Customize Rituals for the Holidays
By Connie Saindon, MA, LMFT
Founder of the Survivors of Violent Loss Network
It is well known that anniversary
dates and holidays, especially the first one, can be difficult for those who's
loved one has passed away. When this loss is an unnatural death, holidays can
seem unbearable and insurmountable. Thoughts of merriment may arouse feelings
of guilt and worries of being disloyal. Life is shattered for those who have
lost a loved one to a violent death and there are three basic assumptions that
are shattered after traumatic events as such. They are: life has meaning, the
world is safe, and I have worth.
These issues add to the burden for traditional days .
Rituals, ceremonies, and symbols
are necessary for the management of fears and the adaptation to changes
necessary in relationships after death.
Rituals serve to acknowledge change without threatening the overall social
order and allow one emotional engagement along with creating a safe distance
to ease the overwhelming pain of loss. Ceremonies help with adapting to what
has happened and work to compartmentalize the review of losses amid holiday
reminders. Symbols help replace painful intrusions and memories. An example
of this is when Ann worried about what she would do with the neck and tail of
the turkey at Thanksgiving. She stated that her brother, who was a homicide
victim the summer before, always claimed the turkey parts every year. This
holiday, she ate the tail in honor of her brother. She chuckled about her
experience saying: " I don't know what he ever saw in them: they’re all
fat!" Ann moved from being frozen about what to do, into an activity that
honored her brother and gave her an unexpected laugh; something she had been
unable to do since his death.
The work of Family Therapists' Evan Imber Black and Janine Roberts, emphasize the importance of rituals for many life events. They recommend setting up a separate activity prior to a holiday to acknowledge their loved one. An example would be setting aside a special night and inviting friends or family to bring favorite foods for an informal gathering. This special time could also be a time when photos are gathered to begin a memory album. This album could be worked on annually with more photos and stories collected each year. My family did this to help remember our sister who was a murder victim in 1961. Each family member selected photos and stories for their page and we continue to add to our album each year.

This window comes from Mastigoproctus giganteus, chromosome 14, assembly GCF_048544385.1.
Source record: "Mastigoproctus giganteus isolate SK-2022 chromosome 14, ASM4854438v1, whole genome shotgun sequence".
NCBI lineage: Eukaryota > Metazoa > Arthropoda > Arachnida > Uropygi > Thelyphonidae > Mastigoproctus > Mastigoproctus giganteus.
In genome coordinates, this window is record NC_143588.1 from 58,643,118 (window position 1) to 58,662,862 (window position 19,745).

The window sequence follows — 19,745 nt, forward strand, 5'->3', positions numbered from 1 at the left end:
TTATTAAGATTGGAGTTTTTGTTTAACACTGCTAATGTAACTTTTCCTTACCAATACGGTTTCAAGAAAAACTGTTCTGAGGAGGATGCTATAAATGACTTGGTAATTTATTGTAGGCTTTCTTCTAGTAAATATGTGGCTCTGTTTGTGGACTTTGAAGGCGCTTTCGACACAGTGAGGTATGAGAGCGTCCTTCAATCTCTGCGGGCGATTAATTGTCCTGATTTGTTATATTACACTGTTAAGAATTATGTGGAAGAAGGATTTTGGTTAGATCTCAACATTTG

Not doing a special and separate activity tends to burden stressful holidays even more. Hoping to slip past such events without overwhelming reminders is difficult to do. A special time before the holiday can both honor the memory and mark the loss of your loved one. This frequently reduces the strain of the actual holiday.
It is important that rituals and ceremonies be customized. When one has lost an infant, doing an album may not work as there may be few photos and stories. One father who's young son was murdered has a ritual whereby he goes to a country store and buys his mother a new "snowbaby" ornament that she started collecting in honor of her grandson. Another father who states “heroin murdered my son” is heard singing songs at benefits from the CD that his son helped him write.
To develop your own rituals, consider some of the following ideas and share them with those struggling to cope. Your rituals will give others ideas when their thinking is blocked due to SUGS- sudden upsurges of grief. Activities can include the telling of stories; around a fireplace, or bonfire; going to the burial site and praying, chanting, singing, serving the needy, making charitable contributions, doing a difficult feat such as a hike, balloon rides, or a surfboard paddleout. Items to use for rituals could be candles, rosemary (for remembrance), seeds, sand, feathers, balloons, crayons, rocks, ribbon, music, stars, and irises (for hope).
Janoff-Bulman, R., 1992.
Shattered assumptions, toward a new psychology of trauma, The Free Press,
Macmillan, Inc. New York.
Connie Saindon is author of The Journey: Ten Steps to Learning to Live with Violent Death and contributing author of Violent Death: Resilience and Intervention Beyond the Crisis. Ms Saindon teaches on online course on PTSD and Violent Death. Contact Connie for more information about books, training and consultations:
Download How to Help a Friend in Grief - a section of the award winning book by Bill Jenkins What To Do When The Police Leave: A Guide to the First Days of Traumatic Loss. Mr. Jenkins has made this page available copyright free for everyone to use to give to friends of the grieving.